Compare Hobbes’ and Rousseau’s assumptions about human nature. In each case what follows from these assumptions? Who do you agree with, and why?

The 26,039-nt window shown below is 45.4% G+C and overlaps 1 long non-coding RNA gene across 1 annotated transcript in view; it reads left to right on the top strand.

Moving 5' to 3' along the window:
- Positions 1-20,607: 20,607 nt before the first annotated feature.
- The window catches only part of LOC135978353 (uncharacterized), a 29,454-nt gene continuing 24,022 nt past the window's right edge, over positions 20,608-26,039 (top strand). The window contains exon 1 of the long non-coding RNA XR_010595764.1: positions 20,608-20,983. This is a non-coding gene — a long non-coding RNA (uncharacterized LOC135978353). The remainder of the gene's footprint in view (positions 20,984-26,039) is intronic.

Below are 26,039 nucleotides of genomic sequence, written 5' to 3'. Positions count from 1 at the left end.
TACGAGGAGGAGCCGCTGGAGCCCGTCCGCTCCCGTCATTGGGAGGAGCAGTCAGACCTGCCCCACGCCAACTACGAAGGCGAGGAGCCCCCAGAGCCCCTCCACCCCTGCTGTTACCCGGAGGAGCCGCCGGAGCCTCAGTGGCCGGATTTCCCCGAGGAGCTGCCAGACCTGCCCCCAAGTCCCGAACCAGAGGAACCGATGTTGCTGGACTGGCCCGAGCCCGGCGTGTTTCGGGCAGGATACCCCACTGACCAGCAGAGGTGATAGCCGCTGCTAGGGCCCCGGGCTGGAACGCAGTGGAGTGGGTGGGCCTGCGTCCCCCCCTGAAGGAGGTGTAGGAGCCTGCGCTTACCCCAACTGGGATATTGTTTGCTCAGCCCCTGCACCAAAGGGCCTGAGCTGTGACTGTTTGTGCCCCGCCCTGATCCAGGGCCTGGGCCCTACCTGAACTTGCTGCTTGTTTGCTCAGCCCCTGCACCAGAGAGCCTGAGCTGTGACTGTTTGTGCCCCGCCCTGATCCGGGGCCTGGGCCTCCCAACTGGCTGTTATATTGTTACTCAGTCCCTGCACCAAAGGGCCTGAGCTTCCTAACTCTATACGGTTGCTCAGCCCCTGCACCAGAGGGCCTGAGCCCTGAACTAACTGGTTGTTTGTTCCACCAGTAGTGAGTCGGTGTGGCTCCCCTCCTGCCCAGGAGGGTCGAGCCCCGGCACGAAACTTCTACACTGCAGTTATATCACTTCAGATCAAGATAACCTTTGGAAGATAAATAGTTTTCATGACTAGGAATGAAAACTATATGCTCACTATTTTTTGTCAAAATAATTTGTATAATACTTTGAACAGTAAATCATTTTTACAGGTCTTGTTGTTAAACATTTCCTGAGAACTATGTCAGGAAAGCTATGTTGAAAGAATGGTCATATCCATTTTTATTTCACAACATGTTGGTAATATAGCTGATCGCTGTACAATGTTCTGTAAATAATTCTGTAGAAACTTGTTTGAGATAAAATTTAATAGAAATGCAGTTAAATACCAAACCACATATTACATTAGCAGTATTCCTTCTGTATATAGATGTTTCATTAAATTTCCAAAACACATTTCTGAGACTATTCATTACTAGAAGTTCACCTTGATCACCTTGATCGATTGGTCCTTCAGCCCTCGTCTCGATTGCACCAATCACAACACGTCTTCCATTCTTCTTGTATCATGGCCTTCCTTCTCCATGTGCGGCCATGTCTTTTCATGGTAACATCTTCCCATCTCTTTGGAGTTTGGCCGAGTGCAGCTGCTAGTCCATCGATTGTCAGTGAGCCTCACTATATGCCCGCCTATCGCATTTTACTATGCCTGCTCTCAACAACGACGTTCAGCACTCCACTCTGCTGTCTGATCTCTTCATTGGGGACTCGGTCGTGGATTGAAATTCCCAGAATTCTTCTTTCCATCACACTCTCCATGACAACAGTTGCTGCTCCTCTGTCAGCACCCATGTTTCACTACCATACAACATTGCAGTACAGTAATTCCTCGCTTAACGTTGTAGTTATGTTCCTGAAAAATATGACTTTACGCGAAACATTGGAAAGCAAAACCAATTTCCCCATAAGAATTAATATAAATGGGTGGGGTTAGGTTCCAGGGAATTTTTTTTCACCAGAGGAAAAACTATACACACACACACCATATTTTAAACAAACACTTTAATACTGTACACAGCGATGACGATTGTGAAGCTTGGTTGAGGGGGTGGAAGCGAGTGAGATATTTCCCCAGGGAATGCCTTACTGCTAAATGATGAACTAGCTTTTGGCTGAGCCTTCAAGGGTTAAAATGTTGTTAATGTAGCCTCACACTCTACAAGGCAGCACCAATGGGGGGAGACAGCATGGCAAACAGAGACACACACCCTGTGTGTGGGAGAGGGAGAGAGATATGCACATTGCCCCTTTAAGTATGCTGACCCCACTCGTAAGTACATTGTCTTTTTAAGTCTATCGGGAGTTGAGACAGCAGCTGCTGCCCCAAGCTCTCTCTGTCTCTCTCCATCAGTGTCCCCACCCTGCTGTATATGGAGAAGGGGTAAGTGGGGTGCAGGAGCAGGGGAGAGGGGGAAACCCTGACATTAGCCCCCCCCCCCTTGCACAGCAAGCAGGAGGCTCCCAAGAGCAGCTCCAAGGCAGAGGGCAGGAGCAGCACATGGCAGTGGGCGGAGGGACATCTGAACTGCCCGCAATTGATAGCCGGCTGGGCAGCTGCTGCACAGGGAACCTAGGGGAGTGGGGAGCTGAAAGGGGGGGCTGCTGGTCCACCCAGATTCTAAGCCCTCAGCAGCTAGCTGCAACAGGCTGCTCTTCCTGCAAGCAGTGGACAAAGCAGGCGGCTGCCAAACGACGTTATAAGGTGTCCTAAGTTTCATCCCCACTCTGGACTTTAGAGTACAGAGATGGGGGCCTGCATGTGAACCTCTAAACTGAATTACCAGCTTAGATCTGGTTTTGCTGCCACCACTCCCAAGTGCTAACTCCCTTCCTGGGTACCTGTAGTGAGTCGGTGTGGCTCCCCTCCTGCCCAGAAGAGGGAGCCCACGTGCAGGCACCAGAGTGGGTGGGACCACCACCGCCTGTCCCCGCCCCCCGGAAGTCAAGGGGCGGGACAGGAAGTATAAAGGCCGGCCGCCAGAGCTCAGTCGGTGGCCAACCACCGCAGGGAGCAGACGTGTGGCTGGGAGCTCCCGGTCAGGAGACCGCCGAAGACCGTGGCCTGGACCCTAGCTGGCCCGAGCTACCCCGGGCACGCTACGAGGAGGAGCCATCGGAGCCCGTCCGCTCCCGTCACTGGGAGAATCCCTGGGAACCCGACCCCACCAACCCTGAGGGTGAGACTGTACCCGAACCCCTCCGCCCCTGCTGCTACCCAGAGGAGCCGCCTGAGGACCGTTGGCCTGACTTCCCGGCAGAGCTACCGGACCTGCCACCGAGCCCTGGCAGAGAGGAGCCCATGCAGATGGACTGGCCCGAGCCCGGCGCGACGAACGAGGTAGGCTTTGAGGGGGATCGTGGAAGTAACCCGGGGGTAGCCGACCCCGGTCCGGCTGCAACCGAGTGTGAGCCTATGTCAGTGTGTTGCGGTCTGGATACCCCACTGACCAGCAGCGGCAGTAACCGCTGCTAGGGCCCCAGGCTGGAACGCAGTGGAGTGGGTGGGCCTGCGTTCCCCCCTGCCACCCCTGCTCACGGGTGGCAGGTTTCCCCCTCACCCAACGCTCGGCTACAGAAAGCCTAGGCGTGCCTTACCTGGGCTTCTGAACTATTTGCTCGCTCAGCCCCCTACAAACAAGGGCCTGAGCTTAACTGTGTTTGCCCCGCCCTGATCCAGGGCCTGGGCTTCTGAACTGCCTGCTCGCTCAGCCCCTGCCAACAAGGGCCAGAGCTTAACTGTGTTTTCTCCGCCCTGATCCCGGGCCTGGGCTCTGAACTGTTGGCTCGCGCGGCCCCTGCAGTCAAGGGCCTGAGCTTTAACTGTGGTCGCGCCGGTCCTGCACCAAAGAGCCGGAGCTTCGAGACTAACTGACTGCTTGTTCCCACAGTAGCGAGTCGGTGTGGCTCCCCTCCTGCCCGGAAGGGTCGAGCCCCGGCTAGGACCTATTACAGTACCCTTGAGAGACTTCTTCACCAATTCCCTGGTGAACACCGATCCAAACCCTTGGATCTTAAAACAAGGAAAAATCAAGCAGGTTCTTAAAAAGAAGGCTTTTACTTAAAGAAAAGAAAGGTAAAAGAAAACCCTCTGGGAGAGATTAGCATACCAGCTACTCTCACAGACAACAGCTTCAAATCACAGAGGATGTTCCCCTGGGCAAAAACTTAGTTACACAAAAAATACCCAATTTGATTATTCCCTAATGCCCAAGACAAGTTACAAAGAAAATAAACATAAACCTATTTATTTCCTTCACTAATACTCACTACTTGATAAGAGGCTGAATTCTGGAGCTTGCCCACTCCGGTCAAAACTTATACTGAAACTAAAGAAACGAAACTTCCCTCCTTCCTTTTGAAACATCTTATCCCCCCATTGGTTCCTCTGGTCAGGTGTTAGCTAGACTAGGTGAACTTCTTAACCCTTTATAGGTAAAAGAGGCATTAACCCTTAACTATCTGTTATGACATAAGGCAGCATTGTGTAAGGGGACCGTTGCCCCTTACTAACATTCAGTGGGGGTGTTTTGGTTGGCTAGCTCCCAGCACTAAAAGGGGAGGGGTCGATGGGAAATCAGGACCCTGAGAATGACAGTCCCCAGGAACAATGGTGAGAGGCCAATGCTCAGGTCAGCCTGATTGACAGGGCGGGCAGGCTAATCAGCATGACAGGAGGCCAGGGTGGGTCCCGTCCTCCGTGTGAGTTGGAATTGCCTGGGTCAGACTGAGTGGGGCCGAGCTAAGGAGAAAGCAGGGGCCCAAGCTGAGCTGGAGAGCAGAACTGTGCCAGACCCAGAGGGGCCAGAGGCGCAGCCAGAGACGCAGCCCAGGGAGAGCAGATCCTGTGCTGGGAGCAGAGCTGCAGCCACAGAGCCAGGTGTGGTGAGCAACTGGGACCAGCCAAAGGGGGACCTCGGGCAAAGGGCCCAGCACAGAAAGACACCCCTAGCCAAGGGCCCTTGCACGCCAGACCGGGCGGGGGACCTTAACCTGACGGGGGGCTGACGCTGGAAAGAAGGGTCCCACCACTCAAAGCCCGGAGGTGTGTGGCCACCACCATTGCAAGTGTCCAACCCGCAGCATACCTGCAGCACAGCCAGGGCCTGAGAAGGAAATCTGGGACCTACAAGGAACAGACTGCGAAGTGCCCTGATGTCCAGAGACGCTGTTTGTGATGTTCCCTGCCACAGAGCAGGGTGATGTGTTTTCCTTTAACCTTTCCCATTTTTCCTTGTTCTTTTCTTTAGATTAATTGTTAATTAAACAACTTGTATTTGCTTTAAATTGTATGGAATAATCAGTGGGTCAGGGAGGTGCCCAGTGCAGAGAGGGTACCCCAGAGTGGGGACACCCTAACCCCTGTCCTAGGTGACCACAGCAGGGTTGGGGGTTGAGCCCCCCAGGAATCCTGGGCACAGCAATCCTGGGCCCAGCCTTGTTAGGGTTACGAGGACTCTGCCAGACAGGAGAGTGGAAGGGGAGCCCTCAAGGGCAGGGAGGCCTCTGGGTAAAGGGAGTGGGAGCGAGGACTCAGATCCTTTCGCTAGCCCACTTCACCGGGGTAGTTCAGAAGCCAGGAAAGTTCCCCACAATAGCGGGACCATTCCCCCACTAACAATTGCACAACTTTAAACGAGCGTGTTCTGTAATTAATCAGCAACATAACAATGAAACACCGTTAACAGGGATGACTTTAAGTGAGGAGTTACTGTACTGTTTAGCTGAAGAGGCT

Throughout history, many philosophers have discussed the term ‘state of nature’ which is used to describe the natural condition of mankind either in the absence of a common authority or the lack of laws. In the book The Leviathan, Thomas Hobbes one of most important political philosopher, examines the state of nature in detail and makes hypothetical arguments, which do not base itself on any historical evidence of such a state having ever been formed by humanity. Another significant political philosopher, Jean Jacques Rousseau who also discussed the natural state of mankind, disputed the arguments of Hobbes about human nature. This essays aims to examine the differences between the views of both Hobbes and Rousseau and their assumptions about the human nature. In Leviathan, firstly, Hobbes analyses the natural condition of mankind when there isn’t a common power to keep them in awe or to tie them by fear of punishment. In a such circumstance as it is called state of nature, Hobbes argues that in the nature of man, there are three matters which drag them into a quarrel, firstly; competition, secondly; distrust towards each other and thirdly; glory (The Leviathan, ch.13, p.2, § 5). Because as Hobbes explains, people in the state of nature, mostly have the same ends and aims, and if two men desire the same thing, which they could not share or enjoy together, inevitably, they will compete and try to destroy or surpass each other for the sake of their ends. Consequently as Hobbes underlines anybody attacks to anybody to seize not only their possessions but also their life or liberty sometime to stay alive, for conservation, sometime to be satisfied, for pleasure. (The Leviathan, ch.13, p.1, § 3). Not surprisingly, Hobbes highlights in such conditions people continuously...
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